Yesterday, the ownership group of the Portland Pirates have sued the Cumberland County Civic Center trustees after missing a deadline last Thursday on a lease agreement. Now, the Portland Pirates plan on playing the entire season at the Androscoggin Bank Colisee in Lewiston, Maine and leaving the future of hockey in Portland in serious doubt.
Hockey fans throughout Maine have been through this before with three different teams. First, it was the Maine Nordiques, a farm club for the Quebec Nordiques. Then it was the beloved Maine Mariners squad, served as a farm club for three different franchises during it’s run in Maine, who left Portland after 15 mostly successful years. More recently, the first, and to date only, American QMJHL team, the Lewiston Maineiacs, folded and headed to Sherbrooke, Quebec. They really don’t want another team to move away, especially a popular one in the Pirates.
Beer and Greed
Of course, this whole feud between the Pirates ownership and the Civic Center trustees is based over food and liquor sales. Yep, something as trivial as food and liquor sales could spell the end of an AHL franchise in Maine. The Pirates want to share the revenue made from beer sales with the Civic Center, but they can’t due to the county being the liquor license holder.
So, because the Pirates aren’t getting their piece out of an overpriced beer, they may just move the team out of Portland? Seems like a rational response. Again, this is another case of ownership being greedy and looking at the almighty dollar rather than thinking of the people who actually make the owners money, the fans.
There are other issues that led to this disagreement, such as, advertising revenue, reneging on issues that were agreed on months ago, but the concession one to me is a ludicrous reason for a team to possibly relocate.
Colisee is an Unsuitable Venue
If the Portland Pirates decide to move to Lewiston, the Colisee is a below standard venue for the AHL. The Colisee is an old building by arena standards, built in 1956, and is a very small venue by AHL standards, only seating 3,677 for hockey games. The Colisee was once home to the Lewiston Maineiacs of the QMJHL and that seating capacity might have been alright for junior hockey, but this is the professional ranks and that just isn’t going to work.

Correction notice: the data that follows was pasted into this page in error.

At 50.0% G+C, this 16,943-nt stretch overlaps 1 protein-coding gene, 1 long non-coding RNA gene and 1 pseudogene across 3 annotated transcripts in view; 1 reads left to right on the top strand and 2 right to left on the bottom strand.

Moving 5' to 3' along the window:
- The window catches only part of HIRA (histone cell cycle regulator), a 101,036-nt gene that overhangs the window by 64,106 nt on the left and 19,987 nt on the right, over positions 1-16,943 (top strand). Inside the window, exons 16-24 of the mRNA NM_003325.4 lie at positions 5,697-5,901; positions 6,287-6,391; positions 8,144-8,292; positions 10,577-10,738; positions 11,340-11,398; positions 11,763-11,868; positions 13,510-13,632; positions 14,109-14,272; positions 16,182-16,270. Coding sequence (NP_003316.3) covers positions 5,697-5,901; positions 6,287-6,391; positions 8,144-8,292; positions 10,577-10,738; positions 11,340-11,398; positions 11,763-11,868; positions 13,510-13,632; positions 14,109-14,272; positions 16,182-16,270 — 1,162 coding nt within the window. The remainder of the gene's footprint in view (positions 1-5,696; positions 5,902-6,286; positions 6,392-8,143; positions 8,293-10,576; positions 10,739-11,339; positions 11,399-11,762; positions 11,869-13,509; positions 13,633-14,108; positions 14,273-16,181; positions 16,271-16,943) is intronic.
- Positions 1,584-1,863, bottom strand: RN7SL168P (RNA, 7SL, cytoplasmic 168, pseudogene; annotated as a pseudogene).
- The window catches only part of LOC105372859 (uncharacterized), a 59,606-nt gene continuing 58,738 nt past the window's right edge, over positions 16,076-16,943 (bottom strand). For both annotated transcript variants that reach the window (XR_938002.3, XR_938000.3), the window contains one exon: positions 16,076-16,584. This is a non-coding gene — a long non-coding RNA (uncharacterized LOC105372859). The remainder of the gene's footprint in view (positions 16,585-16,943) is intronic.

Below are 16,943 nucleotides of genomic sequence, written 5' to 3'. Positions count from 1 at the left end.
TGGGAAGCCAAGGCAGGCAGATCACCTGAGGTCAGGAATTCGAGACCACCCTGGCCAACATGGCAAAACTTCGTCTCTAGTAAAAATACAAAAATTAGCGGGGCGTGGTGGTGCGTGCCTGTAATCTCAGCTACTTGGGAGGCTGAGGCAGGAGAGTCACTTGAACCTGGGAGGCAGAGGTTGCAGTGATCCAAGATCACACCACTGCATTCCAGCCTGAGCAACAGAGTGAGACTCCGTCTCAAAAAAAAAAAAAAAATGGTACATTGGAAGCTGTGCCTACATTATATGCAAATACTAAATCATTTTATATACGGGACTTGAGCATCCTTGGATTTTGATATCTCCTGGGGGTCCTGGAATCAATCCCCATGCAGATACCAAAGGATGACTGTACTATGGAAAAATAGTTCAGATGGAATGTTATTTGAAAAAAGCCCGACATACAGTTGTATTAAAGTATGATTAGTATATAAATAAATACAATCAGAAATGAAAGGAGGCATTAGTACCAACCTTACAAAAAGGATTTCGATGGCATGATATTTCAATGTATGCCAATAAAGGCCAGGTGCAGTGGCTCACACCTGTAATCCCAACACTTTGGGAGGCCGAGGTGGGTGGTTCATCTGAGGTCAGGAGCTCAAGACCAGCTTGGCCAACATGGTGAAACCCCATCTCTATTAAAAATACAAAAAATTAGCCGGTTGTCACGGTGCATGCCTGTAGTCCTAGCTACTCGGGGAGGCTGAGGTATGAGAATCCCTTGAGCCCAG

The Colisee is full of history from Cassius Clay defeating Sonny Liston in a fight more known for it’s iconic photo of Clay standing over Liston and Bruce Springsteen playing his only concert in Maine, but it won’t fly as a venue for an AHL team. The building has undergone a renovation recently, but more work needs to be done.
The Pirates were only supposed to play 13 games at the Colisee this season, due to renovations made to the Cumberland County Civic Center, but now it seems as if this small, antiquated hockey arena could be a full time home for a pro hockey team. That’s not a good sign.
Coyotes Losing Interest?
Meanwhile, while both sides are bickering and now involved in lawsuits, the Phoenix Coyotes could essentially end everything for the Pirates.
Portland Pirates CEO Brian Petrovek told a court in an affidavit that if the team cannot play in Portland, the Coyotes will seriously consider terminating their contract with the Pirates.
“Without being able to play at the facility, there is a very real possibility that the Coyotes could terminate our relationship with them. Without that relationship, the Portland Pirates would be unable to stay in business.”
It wouldn’t surprise me if Phoenix just broke ties with this current mess of a team. The Pirates are basically without a home for this upcoming season. The Coyotes, nor any team, cannot affiliate themselves with a team with this current mess that they are in.
It never really made much sense to me that the Phoenix Coyotes affiliated themselves with the Pirates in the first place. Phoenix and Portland are almost the furthest apart that you can get in the US. It would just make more sense for the Coyotes to find a team closer to Phoenix to affiliate themselves with.
Neal Pratt, chairman of the civic center board of trustees, has bluntly said that the city of Portland will look for another sports franchise to fill the void left behind by the Portland Pirates, if they choose to leave.
While the civic center may be easily able to acquire a new sports franchise, it doesn’t change the fact that a beloved hockey team like the Pirates could be ripped from Maine. Executives never see this or care about the fan’s feelings, all they care about is money, money, money.